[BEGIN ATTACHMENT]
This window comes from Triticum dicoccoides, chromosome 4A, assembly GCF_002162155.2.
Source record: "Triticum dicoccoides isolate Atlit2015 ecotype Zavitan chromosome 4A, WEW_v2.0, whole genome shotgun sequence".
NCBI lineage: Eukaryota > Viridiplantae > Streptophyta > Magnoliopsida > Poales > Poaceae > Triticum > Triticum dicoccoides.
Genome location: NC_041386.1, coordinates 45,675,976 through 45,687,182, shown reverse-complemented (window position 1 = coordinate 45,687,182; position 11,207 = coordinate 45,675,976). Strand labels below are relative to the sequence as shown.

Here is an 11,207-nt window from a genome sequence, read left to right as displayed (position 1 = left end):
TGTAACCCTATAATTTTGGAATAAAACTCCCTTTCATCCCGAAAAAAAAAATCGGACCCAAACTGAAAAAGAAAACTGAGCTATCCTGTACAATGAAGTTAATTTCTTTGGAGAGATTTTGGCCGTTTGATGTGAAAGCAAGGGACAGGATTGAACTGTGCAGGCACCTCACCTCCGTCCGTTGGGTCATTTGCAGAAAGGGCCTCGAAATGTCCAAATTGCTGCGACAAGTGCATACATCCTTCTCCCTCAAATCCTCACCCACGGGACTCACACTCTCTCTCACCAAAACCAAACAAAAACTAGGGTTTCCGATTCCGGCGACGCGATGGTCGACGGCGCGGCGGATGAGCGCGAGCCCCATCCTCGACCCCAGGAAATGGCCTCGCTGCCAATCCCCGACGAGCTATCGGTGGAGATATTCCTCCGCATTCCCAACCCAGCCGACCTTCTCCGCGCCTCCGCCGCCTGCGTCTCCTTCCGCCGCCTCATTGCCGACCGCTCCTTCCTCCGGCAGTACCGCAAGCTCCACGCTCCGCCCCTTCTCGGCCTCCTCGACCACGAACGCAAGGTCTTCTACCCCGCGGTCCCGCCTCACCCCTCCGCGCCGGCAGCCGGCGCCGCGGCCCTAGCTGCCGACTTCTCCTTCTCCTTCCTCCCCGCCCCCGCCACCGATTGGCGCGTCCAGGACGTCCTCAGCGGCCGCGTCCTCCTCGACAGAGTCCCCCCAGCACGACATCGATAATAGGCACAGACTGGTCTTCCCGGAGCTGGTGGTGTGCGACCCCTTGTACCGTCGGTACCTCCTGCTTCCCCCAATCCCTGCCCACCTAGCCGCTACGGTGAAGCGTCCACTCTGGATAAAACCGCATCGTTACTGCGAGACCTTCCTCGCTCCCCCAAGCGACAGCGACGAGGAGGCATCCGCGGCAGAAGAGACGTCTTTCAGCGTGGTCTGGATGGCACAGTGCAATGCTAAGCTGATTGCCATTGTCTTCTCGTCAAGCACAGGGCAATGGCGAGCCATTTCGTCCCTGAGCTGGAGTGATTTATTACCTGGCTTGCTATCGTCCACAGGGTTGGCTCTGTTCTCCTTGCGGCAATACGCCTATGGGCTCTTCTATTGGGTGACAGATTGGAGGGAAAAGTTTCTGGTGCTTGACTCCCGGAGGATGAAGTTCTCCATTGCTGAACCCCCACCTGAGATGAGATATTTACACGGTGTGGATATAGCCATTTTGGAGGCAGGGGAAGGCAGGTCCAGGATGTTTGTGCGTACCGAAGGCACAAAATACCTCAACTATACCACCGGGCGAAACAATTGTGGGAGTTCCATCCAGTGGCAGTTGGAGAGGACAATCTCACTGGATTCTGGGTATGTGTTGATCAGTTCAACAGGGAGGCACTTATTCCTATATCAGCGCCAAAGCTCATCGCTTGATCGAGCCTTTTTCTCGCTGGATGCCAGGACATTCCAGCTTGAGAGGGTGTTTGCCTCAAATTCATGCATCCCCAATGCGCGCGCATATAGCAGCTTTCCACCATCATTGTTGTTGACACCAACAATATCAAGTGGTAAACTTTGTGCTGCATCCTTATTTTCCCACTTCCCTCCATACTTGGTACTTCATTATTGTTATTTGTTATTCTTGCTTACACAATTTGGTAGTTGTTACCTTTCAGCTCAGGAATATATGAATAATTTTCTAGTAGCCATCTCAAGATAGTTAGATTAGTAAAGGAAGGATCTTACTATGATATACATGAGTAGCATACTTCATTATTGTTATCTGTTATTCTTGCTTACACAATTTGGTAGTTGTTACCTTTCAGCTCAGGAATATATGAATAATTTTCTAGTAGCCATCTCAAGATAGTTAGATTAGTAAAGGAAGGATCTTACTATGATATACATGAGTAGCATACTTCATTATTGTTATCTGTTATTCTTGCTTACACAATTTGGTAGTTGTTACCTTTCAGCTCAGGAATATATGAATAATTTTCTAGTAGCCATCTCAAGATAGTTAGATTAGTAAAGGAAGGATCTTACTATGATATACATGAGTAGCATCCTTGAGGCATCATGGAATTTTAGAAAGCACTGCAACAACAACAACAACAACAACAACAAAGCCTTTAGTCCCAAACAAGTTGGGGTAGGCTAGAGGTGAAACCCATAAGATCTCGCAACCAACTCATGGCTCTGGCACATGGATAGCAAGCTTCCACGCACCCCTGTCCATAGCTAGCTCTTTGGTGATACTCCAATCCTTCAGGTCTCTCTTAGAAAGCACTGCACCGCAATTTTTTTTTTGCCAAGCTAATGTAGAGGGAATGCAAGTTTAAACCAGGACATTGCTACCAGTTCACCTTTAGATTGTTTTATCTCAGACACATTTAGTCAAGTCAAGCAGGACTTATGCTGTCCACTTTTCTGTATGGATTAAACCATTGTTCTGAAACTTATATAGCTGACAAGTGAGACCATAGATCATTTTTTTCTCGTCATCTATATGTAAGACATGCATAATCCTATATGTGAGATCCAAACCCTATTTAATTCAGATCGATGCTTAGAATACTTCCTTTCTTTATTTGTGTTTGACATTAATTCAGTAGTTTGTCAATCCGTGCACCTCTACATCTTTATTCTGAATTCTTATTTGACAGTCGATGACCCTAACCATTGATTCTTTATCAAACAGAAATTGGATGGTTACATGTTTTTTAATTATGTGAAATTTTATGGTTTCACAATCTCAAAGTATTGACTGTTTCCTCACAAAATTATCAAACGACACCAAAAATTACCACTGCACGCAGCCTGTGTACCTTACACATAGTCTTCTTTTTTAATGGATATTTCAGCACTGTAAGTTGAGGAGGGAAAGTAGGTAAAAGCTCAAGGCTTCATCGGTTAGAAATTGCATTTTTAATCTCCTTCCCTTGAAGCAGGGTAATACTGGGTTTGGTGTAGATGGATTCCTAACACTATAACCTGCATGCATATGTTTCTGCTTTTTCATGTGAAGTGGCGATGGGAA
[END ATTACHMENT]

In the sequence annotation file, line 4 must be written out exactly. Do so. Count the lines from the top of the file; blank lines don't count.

Genome location: NC_041386.1, coordinates 45,675,976 through 45,687,182, shown reverse-complemented (window position 1 = coordinate 45,687,182; position 11,207 = coordinate 45,675,976). Strand labels below are relative to the sequence as shown.